The Food I’ve Eaten, The Weeds I’ve Picked, The Loves I’ve Had: An Interview with Ada Limón
Interview conducted by Megan Arlett
Ada Limón is the author of five books of poetry, including The Carrying, which won the National Book Critics Circle Award for Poetry and was named one of the top 5 poetry books of the year by the Washington Post. Her fourth book Bright Dead Things was named a finalist for the National Book Award, a finalist for the Kingsley Tufts Poetry Award, and a finalist for the National Book Critics Circle Award. She serves on the faculty of Queens University of Charlotte Low Residency M.F.A program, and the online and summer programs for the Provincetown Fine Arts Work Center. She also works as a freelance writer in Lexington, Kentucky.
Among its multiplicity of awards, Ada’s book The Carrying was named a finalist for UNT’s 2019 Rilke Prize, a prize intended to recognize a book by a mid-career poet that demonstrates exceptional artistry and vision. In November 2019 she visited Denton to read from her work and, after returning home to Lexington, was generous enough to expand upon some of the ideas and thoughts she’d spoken of during her time with us.
Megan Arlett: When you visited us in Denton, you spoke about your earlier books and feeling like that version of yourself did well with the poetic tools you had at that time. What tools in your toolbox do you feel like Sharks-in-the-River-Ada and Lucky-Wreck-Ada used best, and which tools are you glad to have now discovered? In a similar vein, is there anything you feel like you’re still trying to stock your toolbox with.
Ada Limón: Doesn’t that seem so long ago. Denton with our drinks under bistro lights and good conversation and a big table full of poets. Let’s see, I do remember saying that! The one part of me that feels consistent in my early work until now is the sense of questioning. Those early poems rarely provide answers and they are still interested in the interrogation, the relationship to the world, the strangeness of it all. I also think that they are interested in mystery to some extent, yes, there is personal narrative or story of the self, but also a sense of the unknowable. Sound, too, is at play with those earlier poems. I’ve always been driven by sound and rhythm and how a pattern can shift something around within your mind, your body. What I am working on in my later work is making a connection, and a balance, a balance of clarity and musicality and mystery all working at once. I think that may be the project of my life—how to write poems that reach outward and inward at the same time.
MA: I know you cite Elizabeth Bishop as an early and continued influence on your writing. Of course, her work in received form is that kind of top-of-my-head-taken-off-poetry, but I’m always most delighted by her playfulness and rule breaking. I constantly return to “The Map” and how she sets up this strict rhyme scheme that she then totally abandons for a stanza before coming back to it. Or, in “Arrival at Santos” when the “S” at the end of Glens Falls literally falls onto the beginning of a new stanza. I noticed, particularly in Bright Dead Things, that kind of subtlety of form: the fourteen lines of “State Bird,” the couplets that often close your poems either with slant rhyme or a kind of sonic resonance, and there’s a four-beat line that I think quietly pervades that book. With all of this in mind, I’d love to know more about your relationship with form and Bishop, not necessarily received form, but the influence she has on choices you make at that level.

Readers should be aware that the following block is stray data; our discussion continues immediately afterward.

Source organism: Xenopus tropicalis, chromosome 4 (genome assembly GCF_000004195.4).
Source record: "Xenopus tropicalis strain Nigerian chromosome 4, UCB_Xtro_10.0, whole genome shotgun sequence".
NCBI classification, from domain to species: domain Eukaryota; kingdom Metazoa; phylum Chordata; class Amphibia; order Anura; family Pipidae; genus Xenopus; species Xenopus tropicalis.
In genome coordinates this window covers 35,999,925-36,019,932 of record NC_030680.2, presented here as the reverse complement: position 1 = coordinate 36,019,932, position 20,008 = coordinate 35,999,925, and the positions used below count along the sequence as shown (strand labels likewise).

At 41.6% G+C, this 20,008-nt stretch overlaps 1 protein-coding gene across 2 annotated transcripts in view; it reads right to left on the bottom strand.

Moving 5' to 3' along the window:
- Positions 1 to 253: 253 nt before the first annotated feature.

AL: Thank you for this. I think Bishop’s sense of sound was brilliant. She is known for being the “great eye” but for me, she always seemed to be the “great ear” and the patterns she made in her work always felt like something she had recognized in the poem, rather than forced into her poem, into a form. She wrote, and the pattern emerged, and then she wrote toward it. I feel that way, I am not interested in creating a pattern for the sake of a pattern or a form for the sake of a form, but I’m interested in how something surprises me on the page. How a sudden rhyme or form or repetition can appear and it’s as if the page is trying to tell me something, making me focus on what it is that the inner life of the poem is revealing. That’s one of the great joys of writing. Discovering what the poem wants to do and following it.
I first read Bishop in high school because the poem “One Art” was on a test. I thought it was the most beautiful and complex thing I had ever read. I didn’t know what the form was, but for some reason, describing the poem, talking about it, came naturally to me. I still remember, at 15, being able to describe the poem in some detail and marveling at the punctuation, the parenthetical statement, the exclamation point. It was so exact. I was in awe. After that, I thought that writing poetry was a type of magic that I desperately wanted to have access to. “One Art” was a game changer for me. It’s a poem I still look at and learn from. The truly great poems are like that; they become our teachers.
MA: You give a lot of interviews (thanks, again!). Do you remember the first times you spoke about your work this way and could you speak to how those conversations have or haven’t changed over time? I’d also love to know how you see these exchanges with regards to literary community and the work we do as poets outside of the work on the page.